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Location: UFOUpDatesList.Com > 1998 > Dec > Dec 22

Defence Department Docs Spotlight Canada's X-Files

From: Moira Scott <epona@interlog.com>
Date: Tue, 22 Dec 1998 12:29:43 -0500
Fwd Date: Tue, 22 Dec 1998 23:25:18 -0500
Subject: Defence Department Docs Spotlight Canada's X-Files


The Windsor Star Tuesday, December 22, 1998

UFO Reports Shrouded In Mystery

Defence Department Documents Cast Spotlight On Canada's Own
X-Files

Jim Bronskill
For The Windsor Star

Several snowmobilers see a round yellowish light assume the
shape of a star.

It moves slowly westward, like a balloon on a string, then suddenly
disappears. .

A number of people witness a large triangle-shaped object pass
quickly above a Yukon lake under a full moon. It makes a loud
noise, but has no lights and leaves no vapour trail.

A Prairie family finds some of their cattle mutilated. A few
years later, they discover a two-metre crop circle in one of
their fields.

The mysterious stories are just a few of the reports from
people across the country who have encountered things they
simply could not explain.

The Defence Department has just released a batch of the
documents, known in military circles as CIRVIS reports, short
for Communications Instructions for Reporting Vital Intelligence
Sightings.

The names of the people who claimed to see the strange phenomena
have been deleted, but the memos provide intriguing glimpses of
the eerie episodes.

Some, like the "large greenish flare" seen over Northern Ontario
in 1997, can be fairly easily explained as meteors. But others
are more baffling.

Army Sgt. Clay Rankin remembers the spring day last year in
Tuktoyaktuk, N.W.T., when a local woman reported being followed
by two cone-shaped unidentified flying objects as she drove home
with four companions. "She seemed pretty sincere about it,"
Rankin recalled in an interview. "What it was, I'm not sure."

The official report says bright blue light shone from windows in
the twin objects as they moved through the Arctic sky about one
kilometre behind the car. "They were followed for approximately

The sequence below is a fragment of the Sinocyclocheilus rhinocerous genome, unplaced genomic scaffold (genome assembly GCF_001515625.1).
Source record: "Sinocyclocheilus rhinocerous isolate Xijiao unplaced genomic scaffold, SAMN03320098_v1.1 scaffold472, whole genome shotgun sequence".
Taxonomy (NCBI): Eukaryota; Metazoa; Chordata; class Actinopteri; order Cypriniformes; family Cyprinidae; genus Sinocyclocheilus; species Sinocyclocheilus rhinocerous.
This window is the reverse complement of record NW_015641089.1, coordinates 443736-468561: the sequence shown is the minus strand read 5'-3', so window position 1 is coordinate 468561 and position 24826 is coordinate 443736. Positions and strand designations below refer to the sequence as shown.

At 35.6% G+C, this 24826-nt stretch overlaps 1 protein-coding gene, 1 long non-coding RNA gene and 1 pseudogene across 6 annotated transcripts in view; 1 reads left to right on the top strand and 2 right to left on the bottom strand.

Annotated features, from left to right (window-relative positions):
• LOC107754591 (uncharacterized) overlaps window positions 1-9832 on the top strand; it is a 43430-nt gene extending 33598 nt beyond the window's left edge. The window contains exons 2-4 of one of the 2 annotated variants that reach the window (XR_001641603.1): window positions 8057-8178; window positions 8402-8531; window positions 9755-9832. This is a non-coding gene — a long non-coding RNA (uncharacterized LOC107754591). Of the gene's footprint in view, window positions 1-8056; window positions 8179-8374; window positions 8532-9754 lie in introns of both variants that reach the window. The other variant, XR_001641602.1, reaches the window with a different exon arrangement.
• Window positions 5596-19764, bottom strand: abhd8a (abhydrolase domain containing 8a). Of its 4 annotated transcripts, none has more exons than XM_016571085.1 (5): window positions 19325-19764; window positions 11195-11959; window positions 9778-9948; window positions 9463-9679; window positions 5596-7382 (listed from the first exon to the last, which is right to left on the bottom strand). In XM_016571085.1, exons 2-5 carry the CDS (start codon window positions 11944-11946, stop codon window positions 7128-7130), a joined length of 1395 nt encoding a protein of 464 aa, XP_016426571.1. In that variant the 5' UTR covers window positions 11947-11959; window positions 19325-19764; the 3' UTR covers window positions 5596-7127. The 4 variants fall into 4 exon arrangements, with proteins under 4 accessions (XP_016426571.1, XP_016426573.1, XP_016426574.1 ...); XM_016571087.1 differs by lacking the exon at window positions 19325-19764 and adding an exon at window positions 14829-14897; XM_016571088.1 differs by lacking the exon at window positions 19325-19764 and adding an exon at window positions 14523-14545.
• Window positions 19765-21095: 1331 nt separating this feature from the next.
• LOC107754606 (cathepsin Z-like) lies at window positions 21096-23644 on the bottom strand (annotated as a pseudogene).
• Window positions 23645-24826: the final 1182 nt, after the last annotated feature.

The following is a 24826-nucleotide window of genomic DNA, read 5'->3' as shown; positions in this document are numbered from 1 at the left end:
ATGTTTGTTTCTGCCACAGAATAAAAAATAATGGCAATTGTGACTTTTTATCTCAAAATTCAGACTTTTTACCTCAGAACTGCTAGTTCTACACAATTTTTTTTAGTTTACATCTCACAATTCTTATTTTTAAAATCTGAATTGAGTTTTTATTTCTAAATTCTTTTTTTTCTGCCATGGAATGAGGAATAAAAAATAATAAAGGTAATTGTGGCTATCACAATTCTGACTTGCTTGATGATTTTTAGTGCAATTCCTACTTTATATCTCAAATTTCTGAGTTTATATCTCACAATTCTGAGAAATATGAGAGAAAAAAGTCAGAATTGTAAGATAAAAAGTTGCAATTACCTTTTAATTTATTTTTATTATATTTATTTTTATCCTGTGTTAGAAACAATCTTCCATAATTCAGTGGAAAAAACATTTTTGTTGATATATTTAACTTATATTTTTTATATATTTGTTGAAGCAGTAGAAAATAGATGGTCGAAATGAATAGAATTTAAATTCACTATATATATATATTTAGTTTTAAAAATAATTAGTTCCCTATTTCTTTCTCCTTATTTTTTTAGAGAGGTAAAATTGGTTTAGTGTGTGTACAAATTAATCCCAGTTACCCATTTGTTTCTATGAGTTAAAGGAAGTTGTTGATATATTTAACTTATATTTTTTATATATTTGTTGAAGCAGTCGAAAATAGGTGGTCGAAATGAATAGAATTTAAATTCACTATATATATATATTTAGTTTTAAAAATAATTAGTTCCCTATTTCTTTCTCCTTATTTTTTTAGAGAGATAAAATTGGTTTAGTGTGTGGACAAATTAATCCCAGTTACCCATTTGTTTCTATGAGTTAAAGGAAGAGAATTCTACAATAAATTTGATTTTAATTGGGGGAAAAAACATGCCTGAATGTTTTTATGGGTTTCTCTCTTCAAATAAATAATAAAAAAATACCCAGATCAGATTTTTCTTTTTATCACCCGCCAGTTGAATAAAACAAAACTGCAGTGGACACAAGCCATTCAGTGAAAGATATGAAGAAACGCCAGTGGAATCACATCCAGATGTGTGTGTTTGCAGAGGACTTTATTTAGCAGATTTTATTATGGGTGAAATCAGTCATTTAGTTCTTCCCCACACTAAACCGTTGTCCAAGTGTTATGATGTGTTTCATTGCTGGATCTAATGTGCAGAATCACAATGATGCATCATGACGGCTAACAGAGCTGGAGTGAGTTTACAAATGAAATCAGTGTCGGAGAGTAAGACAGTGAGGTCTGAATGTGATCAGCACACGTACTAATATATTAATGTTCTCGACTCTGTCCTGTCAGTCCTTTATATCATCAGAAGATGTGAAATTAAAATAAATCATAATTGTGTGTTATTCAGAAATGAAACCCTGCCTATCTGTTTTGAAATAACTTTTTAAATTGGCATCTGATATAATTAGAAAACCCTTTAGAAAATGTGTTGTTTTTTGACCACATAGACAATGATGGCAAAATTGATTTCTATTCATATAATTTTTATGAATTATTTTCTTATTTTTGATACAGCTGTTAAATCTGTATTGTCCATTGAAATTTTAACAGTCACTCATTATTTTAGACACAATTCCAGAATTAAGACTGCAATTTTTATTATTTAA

15 minutes when contact was lost."  Rankin, 38, duly filed his
report with superiors at Canadian Forces Northern Area
Headquarters.

Still, he doubts the existence of extraterrestrial spacecraft.
"I've never seen one myself," said Rankin. "I'm not one of those
X-Files fans or anything like that."

A bizarre incident near Marmora, Ont., last February might have
made believers out of three people who saw white and orange
lights flying above the ice on Crowe Lake.

A similar sighting took place in Ottawa on a clear July evening.
Witnesses told the National Defence Operations Centre of a
display by four or five glowing objects that moved about
chaotically, "merging and separating at random" for almost an
hour before vanishing.

A woman in Coral Harbour, N.W.T., was starting her snowmobile
one morning last January when she gazed over the water and saw a
large blue ball and two, smaller red balls followed by sparkles.

"As the large ball got closer to me it picked up speed and the
colour changed from blue to red," she told the military. "As it
passed overhead it changed colours again from red to orange,
then to yellow, then headed up into the sky."

The report lists the incident as a possible "UFO/submarine
sighting."  Officials were at a loss, however, to explain the
June 1997 Yukon sighting of the black, triangle-shaped object
over Lake Laberge.

"A number of aircraft were in the area around the reported time,
but none remotely resembled the object's description."

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